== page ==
McBride for Business Blog

Finding Your Blindspot in Plans

July 31, 2017 // R. Shawn McBride // No Comments »

R. Shawn McBride recently spoke about involving others with your plans, to get their perceptive.

Hey everyone, Shawn here with you. Talking about a very interesting issue which is, how do we make our plan stronger? I spend a lot of time talking about planning and we talk about how to build plans. And if you’ve seen my signature keynote, The Three Laws of Empowerment, we talk about preparing, planning and protecting. Really different phases of the planning process. But how do we make our plans really good? How do we test our plans to make sure they truly function the way we think they are?
Obviously, the first step is to do robust planning. Really think about the “what ifs,” consider what’s in there. Well once we come up with our plan, how do we make sure it really works? What I advocate is getting other people involved. The level of the person you get involved depends on the complexity and the technicality of your plans. But for most plans, you’re going to be able to involve other smart people, business-minded people, and you’re going to be able to test their plan. And it’s going to be a five step process.
#1 You want to make sure you have the plan in writing. This is you taking the plan and writing it down and reducing it to a written form. You’re going to find some things right when you write your plan down. You’re going to learn there were some things you missed, some things you can adjust and you’re going to make a better plan.
#2 You want to show it to somebody else.
#3 You’re going to ask them questions. Now, you want to be very careful about how you ask these questions. You don’t want to ask just, do you like my plan? Is this is a good plan? Because people are going to say the socially acceptable thing. Oh yeah, you did good a good job, it’s a good plan, excellent, great work. What you’re going to find out is in reality you have some holes in the plan. So you need to ask, what did you like about my plan? What didn’t you like about my plan? What would you differently if this was your plan? And you’re really going to dive into asking questions. Do you think my plan’s going to work? Really get into detail.
#4 You’re going to revise your plan based on what you learned.
#5 You’re going to repeat this process with either that same person again to fix to see if you caught the holes that they gave you, or with a new person. So it’s a written plan, you’re showing it to others, you’re collecting feedback. Now, of course, you want to make sure if there’s any sense of information there you’re careful about how you share it. But you’re going to share it with others, you’re going get feedback from it. And from that feedback you’re going to revise and update your plan.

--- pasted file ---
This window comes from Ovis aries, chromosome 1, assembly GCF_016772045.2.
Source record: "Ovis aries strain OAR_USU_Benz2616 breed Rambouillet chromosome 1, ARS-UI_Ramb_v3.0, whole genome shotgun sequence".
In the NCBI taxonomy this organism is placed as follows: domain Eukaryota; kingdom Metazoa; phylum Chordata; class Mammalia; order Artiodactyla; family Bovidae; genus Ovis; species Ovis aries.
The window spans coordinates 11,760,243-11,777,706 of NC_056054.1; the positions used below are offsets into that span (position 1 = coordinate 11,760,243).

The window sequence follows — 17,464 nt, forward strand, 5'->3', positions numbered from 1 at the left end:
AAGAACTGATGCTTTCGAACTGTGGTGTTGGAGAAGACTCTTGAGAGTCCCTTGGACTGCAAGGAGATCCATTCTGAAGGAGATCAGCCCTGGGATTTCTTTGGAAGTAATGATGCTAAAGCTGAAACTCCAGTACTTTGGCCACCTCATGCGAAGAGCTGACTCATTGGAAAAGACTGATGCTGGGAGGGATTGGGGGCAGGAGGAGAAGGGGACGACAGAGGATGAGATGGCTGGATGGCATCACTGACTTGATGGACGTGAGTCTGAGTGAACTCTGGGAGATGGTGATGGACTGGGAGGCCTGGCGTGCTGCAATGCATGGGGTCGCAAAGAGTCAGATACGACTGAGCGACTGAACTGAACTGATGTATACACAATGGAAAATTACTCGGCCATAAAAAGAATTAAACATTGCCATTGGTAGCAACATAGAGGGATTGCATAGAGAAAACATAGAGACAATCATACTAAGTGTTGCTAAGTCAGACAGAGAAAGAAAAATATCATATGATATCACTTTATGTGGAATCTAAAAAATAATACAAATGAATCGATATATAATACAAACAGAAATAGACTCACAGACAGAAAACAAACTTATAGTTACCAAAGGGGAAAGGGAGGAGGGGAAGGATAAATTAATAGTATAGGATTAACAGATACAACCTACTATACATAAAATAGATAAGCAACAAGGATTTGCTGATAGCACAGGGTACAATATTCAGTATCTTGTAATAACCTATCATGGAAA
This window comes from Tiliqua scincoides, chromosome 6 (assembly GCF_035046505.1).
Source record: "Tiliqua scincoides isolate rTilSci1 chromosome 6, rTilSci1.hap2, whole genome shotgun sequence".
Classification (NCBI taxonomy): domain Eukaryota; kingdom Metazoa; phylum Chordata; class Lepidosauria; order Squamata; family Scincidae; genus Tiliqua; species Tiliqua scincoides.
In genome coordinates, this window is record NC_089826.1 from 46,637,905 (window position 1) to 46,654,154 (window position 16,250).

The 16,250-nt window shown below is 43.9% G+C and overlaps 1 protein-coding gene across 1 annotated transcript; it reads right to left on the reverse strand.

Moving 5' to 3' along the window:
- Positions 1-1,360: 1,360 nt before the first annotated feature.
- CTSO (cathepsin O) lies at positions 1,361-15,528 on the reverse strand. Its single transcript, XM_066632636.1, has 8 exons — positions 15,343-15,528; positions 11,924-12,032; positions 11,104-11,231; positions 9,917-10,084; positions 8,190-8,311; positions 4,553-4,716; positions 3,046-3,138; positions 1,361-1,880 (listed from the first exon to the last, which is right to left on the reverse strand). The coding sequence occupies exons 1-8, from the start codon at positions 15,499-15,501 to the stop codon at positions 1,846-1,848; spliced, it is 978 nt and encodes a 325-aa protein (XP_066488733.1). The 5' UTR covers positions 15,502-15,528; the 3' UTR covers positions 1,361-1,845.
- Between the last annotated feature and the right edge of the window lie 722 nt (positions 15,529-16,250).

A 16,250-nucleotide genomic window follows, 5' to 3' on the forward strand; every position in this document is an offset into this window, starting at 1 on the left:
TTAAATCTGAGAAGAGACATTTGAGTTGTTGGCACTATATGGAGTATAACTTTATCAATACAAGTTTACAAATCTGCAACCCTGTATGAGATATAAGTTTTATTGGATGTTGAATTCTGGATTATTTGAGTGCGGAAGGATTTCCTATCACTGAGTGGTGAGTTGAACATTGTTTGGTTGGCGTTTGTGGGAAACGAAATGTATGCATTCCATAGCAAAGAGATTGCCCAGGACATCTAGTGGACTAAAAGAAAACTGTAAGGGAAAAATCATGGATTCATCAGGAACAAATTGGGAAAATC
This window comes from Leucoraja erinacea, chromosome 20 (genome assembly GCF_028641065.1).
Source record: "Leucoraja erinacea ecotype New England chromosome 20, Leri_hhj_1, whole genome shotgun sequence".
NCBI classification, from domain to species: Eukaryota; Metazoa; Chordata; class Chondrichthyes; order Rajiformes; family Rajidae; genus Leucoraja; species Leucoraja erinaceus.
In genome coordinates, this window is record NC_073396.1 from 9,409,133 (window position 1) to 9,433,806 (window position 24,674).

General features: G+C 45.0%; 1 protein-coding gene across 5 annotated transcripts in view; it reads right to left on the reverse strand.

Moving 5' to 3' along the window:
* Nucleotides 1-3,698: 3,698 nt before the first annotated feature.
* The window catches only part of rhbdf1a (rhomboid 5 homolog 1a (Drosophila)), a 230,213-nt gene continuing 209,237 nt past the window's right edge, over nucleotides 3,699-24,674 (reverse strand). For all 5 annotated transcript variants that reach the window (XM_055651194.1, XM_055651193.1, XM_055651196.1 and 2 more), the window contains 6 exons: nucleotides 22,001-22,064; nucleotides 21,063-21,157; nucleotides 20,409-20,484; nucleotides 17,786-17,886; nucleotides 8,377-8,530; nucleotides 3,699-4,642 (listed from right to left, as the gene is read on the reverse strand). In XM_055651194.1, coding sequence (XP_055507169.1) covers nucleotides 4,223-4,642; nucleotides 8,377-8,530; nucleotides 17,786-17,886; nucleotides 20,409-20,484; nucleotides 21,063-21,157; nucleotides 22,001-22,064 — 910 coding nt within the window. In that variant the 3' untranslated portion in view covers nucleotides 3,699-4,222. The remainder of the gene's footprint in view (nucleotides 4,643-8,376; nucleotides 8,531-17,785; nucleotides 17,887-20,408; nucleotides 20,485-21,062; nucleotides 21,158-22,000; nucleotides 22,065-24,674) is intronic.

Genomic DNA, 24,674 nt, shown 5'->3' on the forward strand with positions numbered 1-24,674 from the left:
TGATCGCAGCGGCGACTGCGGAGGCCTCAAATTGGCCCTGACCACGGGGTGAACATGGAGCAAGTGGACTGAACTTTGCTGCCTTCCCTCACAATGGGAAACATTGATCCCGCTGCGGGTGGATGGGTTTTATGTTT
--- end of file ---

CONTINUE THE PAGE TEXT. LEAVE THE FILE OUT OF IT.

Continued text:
So it’s really a methodical plan. But the key to really great plans that really work, is involving others. We do so much more together than we do individually. We talked about coaching and having people help you. Even the greatest people have coaches. You’re not going to be able to think about everything. But other people are going to help you think the things you’re not thinking about. Such a great way to improve your plans.
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And if I can help you, if I can help you in some way, send me a message, let me know what’s going on. If there’s something that’s routine or whatever I’ll do a video for it. If it’s something more complex, maybe we can work something out. I love coaching groups, working one on one with folks, and speaking to organizations. We’re doing training on these things. I want to get plans that really work and there’s some things we can do better than what we’re doing now. So reach out to me and let me know what issues you’re facing and how I can help you and we’ll talk again soon. It’s Shawn signing off, I’ll talk with you all soon.

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This posting is intended to be a tool to familiarize readers with some of the issues discussed herein. This is not meant to be a comprehensive discussion and additional details should be discussed with your attorneys, accountants, consultants, bankers and other business planners who can provide advice for your circumstances. Each case is unique. Past results do not guarantee future outcomes. This article should not be treated as legal advice to any person or entity. Andy Stafiniak.

About the Author

R. Shawn McBride is the Chief Innovation Officer at McBride For Business, LLC. His signature keynote, The 3 Laws of Empowerment, gives audiences an entertaining look at how they can prepare, plan and protect themselves. You can email R. Shawn McBride or (214) 418-0258.

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